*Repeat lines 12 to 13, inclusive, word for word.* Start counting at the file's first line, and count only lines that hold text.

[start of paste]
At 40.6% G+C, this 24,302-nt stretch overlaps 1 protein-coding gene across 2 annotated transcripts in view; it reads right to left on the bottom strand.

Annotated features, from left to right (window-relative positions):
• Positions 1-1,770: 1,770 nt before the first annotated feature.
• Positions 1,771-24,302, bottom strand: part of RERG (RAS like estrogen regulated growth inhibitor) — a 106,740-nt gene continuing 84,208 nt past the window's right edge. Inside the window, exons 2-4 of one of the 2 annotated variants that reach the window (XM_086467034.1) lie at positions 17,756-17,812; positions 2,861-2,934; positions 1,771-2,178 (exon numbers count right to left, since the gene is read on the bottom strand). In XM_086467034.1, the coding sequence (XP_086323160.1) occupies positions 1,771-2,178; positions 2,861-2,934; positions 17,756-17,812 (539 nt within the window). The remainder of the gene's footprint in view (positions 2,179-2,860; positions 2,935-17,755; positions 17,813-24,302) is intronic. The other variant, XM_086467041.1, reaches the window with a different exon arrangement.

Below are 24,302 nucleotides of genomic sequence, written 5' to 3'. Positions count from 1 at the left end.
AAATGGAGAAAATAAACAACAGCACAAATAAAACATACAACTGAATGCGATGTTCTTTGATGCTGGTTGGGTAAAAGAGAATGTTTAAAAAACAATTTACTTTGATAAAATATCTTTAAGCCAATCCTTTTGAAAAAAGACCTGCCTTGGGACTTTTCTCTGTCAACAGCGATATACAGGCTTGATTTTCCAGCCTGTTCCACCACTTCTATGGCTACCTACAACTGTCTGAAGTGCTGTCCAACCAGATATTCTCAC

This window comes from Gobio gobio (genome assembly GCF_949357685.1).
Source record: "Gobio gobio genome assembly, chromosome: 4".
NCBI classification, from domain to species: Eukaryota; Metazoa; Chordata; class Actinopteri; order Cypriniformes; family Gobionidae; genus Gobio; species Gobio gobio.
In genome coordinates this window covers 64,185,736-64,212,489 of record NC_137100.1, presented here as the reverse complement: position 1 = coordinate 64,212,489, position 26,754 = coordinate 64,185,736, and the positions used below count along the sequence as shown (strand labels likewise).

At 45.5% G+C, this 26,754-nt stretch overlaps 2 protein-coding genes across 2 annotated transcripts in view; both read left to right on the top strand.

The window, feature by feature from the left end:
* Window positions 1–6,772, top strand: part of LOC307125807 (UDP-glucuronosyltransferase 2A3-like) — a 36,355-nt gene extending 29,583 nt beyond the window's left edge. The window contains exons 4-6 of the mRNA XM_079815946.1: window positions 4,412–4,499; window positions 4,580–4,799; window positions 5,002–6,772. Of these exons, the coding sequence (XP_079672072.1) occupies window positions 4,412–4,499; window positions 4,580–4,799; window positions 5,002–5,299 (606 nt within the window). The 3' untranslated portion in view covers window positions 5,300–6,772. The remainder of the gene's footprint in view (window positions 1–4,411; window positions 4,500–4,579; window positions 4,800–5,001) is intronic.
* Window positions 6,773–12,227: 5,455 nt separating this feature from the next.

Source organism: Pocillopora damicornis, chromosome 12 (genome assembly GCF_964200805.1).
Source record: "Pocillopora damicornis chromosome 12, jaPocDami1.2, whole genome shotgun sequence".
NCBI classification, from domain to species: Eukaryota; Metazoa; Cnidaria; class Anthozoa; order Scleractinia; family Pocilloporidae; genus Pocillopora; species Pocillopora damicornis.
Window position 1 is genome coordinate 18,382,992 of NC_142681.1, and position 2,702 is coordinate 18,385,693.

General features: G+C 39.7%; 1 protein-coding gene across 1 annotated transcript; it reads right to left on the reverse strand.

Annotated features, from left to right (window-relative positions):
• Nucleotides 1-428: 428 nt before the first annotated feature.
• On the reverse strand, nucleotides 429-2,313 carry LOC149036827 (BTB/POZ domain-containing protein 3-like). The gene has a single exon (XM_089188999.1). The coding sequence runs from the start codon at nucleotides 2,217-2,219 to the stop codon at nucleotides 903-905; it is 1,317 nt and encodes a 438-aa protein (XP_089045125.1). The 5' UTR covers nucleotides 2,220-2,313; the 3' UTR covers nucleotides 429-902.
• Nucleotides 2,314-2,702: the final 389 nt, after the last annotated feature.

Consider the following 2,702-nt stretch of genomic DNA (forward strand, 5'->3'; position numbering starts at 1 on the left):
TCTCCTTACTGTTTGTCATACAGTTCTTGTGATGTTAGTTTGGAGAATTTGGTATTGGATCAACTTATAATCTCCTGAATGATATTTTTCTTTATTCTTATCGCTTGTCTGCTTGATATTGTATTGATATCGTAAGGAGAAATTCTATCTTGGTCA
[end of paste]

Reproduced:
The window, feature by feature from the left end:
* Window positions 1–6,772, top strand: part of LOC307125807 (UDP-glucuronosyltransferase 2A3-like) — a 36,355-nt gene extending 29,583 nt beyond the window's left edge. The window contains exons 4-6 of the mRNA XM_079815946.1: window positions 4,412–4,499; window positions 4,580–4,799; window positions 5,002–6,772. Of these exons, the coding sequence (XP_079672072.1) occupies window positions 4,412–4,499; window positions 4,580–4,799; window positions 5,002–5,299 (606 nt within the window). The 3' untranslated portion in view covers window positions 5,300–6,772. The remainder of the gene's footprint in view (window positions 1–4,411; window positions 4,500–4,579; window positions 4,800–5,001) is intronic.